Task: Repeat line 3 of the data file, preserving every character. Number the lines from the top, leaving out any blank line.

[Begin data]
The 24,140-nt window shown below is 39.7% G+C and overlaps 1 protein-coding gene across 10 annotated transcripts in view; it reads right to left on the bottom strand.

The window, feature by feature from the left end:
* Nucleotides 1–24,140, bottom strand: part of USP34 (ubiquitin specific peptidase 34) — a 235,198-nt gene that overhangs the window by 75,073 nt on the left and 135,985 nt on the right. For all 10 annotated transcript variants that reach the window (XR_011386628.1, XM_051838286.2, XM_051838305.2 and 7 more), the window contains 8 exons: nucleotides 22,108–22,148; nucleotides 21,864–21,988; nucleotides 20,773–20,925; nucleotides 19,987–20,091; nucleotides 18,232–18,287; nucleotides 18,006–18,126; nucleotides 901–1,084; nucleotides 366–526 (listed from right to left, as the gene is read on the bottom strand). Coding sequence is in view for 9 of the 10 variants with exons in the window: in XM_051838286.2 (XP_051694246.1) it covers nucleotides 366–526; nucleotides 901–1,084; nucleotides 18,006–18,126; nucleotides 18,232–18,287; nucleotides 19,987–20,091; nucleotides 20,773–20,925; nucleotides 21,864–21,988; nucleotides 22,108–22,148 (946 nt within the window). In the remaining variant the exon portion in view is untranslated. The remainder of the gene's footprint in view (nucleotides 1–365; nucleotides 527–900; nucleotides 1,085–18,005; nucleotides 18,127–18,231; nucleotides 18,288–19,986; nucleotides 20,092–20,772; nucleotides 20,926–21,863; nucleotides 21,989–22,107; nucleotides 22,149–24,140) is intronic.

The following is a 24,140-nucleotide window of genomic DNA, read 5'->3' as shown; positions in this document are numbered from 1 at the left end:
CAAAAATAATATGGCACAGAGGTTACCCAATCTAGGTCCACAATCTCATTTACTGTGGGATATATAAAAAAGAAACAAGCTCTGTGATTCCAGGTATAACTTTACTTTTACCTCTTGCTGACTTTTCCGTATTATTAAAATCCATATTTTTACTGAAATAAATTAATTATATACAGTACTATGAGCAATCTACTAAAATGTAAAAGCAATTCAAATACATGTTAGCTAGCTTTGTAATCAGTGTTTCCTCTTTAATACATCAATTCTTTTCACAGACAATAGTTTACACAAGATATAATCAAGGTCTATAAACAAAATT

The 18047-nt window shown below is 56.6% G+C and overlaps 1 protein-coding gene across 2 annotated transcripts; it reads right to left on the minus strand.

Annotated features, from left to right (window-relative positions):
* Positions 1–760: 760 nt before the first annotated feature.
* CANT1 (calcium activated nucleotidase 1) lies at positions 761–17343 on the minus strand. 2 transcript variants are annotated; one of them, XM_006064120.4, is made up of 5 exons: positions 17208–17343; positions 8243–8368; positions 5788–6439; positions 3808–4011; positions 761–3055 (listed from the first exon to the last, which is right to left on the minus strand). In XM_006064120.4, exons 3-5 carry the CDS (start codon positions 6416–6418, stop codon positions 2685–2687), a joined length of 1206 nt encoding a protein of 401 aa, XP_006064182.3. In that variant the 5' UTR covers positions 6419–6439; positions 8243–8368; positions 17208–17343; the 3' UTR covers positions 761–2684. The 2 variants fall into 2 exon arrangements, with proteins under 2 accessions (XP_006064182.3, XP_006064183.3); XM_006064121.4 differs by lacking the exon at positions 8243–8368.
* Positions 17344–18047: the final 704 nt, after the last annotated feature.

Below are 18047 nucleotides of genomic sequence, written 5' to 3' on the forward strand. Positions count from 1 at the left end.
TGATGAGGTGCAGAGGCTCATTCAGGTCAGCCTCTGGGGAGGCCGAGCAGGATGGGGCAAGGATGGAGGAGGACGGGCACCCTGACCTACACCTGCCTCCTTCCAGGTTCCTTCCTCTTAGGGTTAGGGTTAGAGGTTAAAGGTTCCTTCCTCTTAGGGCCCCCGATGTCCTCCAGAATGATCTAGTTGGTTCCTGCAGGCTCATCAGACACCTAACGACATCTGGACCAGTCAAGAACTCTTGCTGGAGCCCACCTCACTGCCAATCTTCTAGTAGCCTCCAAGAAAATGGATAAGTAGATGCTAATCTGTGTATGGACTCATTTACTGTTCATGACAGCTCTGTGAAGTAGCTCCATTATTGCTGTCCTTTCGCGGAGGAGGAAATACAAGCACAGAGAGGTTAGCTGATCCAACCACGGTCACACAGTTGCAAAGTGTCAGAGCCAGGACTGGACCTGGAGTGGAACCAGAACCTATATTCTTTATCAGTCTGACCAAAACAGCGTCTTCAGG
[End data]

* Nucleotides 1–24,140, bottom strand: part of USP34 (ubiquitin specific peptidase 34) — a 235,198-nt gene that overhangs the window by 75,073 nt on the left and 135,985 nt on the right. For all 10 annotated transcript variants that reach the window (XR_011386628.1, XM_051838286.2, XM_051838305.2 and 7 more), the window contains 8 exons: nucleotides 22,108–22,148; nucleotides 21,864–21,988; nucleotides 20,773–20,925; nucleotides 19,987–20,091; nucleotides 18,232–18,287; nucleotides 18,006–18,126; nucleotides 901–1,084; nucleotides 366–526 (listed from right to left, as the gene is read on the bottom strand). Coding sequence is in view for 9 of the 10 variants with exons in the window: in XM_051838286.2 (XP_051694246.1) it covers nucleotides 366–526; nucleotides 901–1,084; nucleotides 18,006–18,126; nucleotides 18,232–18,287; nucleotides 19,987–20,091; nucleotides 20,773–20,925; nucleotides 21,864–21,988; nucleotides 22,108–22,148 (946 nt within the window). In the remaining variant the exon portion in view is untranslated. The remainder of the gene's footprint in view (nucleotides 1–365; nucleotides 527–900; nucleotides 1,085–18,005; nucleotides 18,127–18,231; nucleotides 18,288–19,986; nucleotides 20,092–20,772; nucleotides 20,926–21,863; nucleotides 21,989–22,107; nucleotides 22,149–24,140) is intronic.